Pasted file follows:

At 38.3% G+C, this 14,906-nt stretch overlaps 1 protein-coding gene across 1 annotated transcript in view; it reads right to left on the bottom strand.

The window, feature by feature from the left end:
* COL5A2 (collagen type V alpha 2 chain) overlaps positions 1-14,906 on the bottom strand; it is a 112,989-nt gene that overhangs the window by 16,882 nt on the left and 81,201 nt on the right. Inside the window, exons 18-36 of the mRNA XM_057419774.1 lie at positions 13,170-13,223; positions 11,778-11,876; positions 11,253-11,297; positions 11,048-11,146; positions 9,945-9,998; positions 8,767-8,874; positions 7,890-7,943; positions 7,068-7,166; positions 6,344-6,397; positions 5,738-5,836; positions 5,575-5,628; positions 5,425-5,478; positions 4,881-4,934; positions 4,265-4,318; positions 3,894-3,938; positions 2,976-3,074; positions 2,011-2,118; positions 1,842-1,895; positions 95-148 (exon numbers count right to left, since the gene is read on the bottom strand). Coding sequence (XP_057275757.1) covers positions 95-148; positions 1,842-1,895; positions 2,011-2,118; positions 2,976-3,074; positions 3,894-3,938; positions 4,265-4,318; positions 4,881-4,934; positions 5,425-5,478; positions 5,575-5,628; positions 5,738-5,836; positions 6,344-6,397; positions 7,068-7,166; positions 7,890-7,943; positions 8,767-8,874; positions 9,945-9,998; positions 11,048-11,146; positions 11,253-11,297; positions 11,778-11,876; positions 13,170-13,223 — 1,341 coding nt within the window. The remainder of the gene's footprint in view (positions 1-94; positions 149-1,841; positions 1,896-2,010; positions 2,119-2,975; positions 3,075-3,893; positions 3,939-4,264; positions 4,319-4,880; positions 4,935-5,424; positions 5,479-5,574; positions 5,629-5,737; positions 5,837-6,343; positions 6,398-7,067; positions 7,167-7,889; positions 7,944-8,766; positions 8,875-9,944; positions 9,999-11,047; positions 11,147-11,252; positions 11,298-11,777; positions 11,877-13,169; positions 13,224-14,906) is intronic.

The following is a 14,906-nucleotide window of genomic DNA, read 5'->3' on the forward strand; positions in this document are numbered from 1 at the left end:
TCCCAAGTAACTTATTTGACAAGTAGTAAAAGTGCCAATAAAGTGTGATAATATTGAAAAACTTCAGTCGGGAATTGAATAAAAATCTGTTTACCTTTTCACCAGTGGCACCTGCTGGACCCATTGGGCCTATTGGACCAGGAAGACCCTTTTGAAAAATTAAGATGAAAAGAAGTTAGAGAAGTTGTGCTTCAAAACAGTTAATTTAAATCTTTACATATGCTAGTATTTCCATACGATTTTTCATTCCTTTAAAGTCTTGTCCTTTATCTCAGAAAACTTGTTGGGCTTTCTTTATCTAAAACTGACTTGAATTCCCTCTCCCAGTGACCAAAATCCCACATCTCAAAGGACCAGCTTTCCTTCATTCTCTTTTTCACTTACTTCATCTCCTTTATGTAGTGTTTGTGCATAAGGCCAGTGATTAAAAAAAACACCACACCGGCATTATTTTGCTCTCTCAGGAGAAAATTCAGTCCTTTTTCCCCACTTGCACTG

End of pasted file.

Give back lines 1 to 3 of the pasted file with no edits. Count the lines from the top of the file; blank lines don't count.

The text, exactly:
At 38.3% G+C, this 14,906-nt stretch overlaps 1 protein-coding gene across 1 annotated transcript in view; it reads right to left on the bottom strand.

The window, feature by feature from the left end:
* COL5A2 (collagen type V alpha 2 chain) overlaps positions 1-14,906 on the bottom strand; it is a 112,989-nt gene that overhangs the window by 16,882 nt on the left and 81,201 nt on the right. Inside the window, exons 18-36 of the mRNA XM_057419774.1 lie at positions 13,170-13,223; positions 11,778-11,876; positions 11,253-11,297; positions 11,048-11,146; positions 9,945-9,998; positions 8,767-8,874; positions 7,890-7,943; positions 7,068-7,166; positions 6,344-6,397; positions 5,738-5,836; positions 5,575-5,628; positions 5,425-5,478; positions 4,881-4,934; positions 4,265-4,318; positions 3,894-3,938; positions 2,976-3,074; positions 2,011-2,118; positions 1,842-1,895; positions 95-148 (exon numbers count right to left, since the gene is read on the bottom strand). Coding sequence (XP_057275757.1) covers positions 95-148; positions 1,842-1,895; positions 2,011-2,118; positions 2,976-3,074; positions 3,894-3,938; positions 4,265-4,318; positions 4,881-4,934; positions 5,425-5,478; positions 5,575-5,628; positions 5,738-5,836; positions 6,344-6,397; positions 7,068-7,166; positions 7,890-7,943; positions 8,767-8,874; positions 9,945-9,998; positions 11,048-11,146; positions 11,253-11,297; positions 11,778-11,876; positions 13,170-13,223 — 1,341 coding nt within the window. The remainder of the gene's footprint in view (positions 1-94; positions 149-1,841; positions 1,896-2,010; positions 2,119-2,975; positions 3,075-3,893; positions 3,939-4,264; positions 4,319-4,880; positions 4,935-5,424; positions 5,479-5,574; positions 5,629-5,737; positions 5,837-6,343; positions 6,398-7,067; positions 7,167-7,889; positions 7,944-8,766; positions 8,875-9,944; positions 9,999-11,047; positions 11,147-11,252; positions 11,298-11,777; positions 11,877-13,169; positions 13,224-14,906) is intronic.